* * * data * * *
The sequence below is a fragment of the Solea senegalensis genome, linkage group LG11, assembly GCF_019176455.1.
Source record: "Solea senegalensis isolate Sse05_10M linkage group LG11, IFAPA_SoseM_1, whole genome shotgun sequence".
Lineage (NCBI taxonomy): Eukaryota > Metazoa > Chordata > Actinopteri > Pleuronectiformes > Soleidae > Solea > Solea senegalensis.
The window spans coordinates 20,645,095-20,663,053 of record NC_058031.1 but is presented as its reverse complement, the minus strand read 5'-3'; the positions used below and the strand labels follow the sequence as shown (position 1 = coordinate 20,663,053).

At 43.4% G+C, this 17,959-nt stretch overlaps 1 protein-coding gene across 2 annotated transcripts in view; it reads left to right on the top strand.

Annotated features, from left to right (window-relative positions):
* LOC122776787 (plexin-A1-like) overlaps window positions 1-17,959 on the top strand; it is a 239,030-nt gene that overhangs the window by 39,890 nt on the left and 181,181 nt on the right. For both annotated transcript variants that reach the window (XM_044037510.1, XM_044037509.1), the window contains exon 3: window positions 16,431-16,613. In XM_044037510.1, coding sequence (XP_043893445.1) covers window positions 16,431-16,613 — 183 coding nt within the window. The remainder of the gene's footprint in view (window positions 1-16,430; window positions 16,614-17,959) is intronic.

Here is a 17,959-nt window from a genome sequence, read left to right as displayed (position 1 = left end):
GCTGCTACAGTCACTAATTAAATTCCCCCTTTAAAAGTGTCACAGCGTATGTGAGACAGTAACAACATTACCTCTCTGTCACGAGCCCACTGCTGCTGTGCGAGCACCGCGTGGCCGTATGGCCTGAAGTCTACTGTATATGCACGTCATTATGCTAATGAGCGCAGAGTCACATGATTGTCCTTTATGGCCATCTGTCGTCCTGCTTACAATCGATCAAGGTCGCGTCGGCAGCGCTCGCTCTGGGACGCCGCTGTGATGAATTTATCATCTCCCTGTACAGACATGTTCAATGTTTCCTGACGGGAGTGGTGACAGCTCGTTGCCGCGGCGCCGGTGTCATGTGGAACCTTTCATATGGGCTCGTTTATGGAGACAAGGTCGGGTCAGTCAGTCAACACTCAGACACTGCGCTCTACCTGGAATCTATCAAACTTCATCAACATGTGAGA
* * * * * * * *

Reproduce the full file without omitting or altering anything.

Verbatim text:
The sequence below is a fragment of the Solea senegalensis genome, linkage group LG11, assembly GCF_019176455.1.
Source record: "Solea senegalensis isolate Sse05_10M linkage group LG11, IFAPA_SoseM_1, whole genome shotgun sequence".
Lineage (NCBI taxonomy): Eukaryota > Metazoa > Chordata > Actinopteri > Pleuronectiformes > Soleidae > Solea > Solea senegalensis.
The window spans coordinates 20,645,095-20,663,053 of record NC_058031.1 but is presented as its reverse complement, the minus strand read 5'-3'; the positions used below and the strand labels follow the sequence as shown (position 1 = coordinate 20,663,053).

At 43.4% G+C, this 17,959-nt stretch overlaps 1 protein-coding gene across 2 annotated transcripts in view; it reads left to right on the top strand.

Annotated features, from left to right (window-relative positions):
* LOC122776787 (plexin-A1-like) overlaps window positions 1-17,959 on the top strand; it is a 239,030-nt gene that overhangs the window by 39,890 nt on the left and 181,181 nt on the right. For both annotated transcript variants that reach the window (XM_044037510.1, XM_044037509.1), the window contains exon 3: window positions 16,431-16,613. In XM_044037510.1, coding sequence (XP_043893445.1) covers window positions 16,431-16,613 — 183 coding nt within the window. The remainder of the gene's footprint in view (window positions 1-16,430; window positions 16,614-17,959) is intronic.

Here is a 17,959-nt window from a genome sequence, read left to right as displayed (position 1 = left end):
GCTGCTACAGTCACTAATTAAATTCCCCCTTTAAAAGTGTCACAGCGTATGTGAGACAGTAACAACATTACCTCTCTGTCACGAGCCCACTGCTGCTGTGCGAGCACCGCGTGGCCGTATGGCCTGAAGTCTACTGTATATGCACGTCATTATGCTAATGAGCGCAGAGTCACATGATTGTCCTTTATGGCCATCTGTCGTCCTGCTTACAATCGATCAAGGTCGCGTCGGCAGCGCTCGCTCTGGGACGCCGCTGTGATGAATTTATCATCTCCCTGTACAGACATGTTCAATGTTTCCTGACGGGAGTGGTGACAGCTCGTTGCCGCGGCGCCGGTGTCATGTGGAACCTTTCATATGGGCTCGTTTATGGAGACAAGGTCGGGTCAGTCAGTCAACACTCAGACACTGCGCTCTACCTGGAATCTATCAAACTTCATCAACATGTGAGA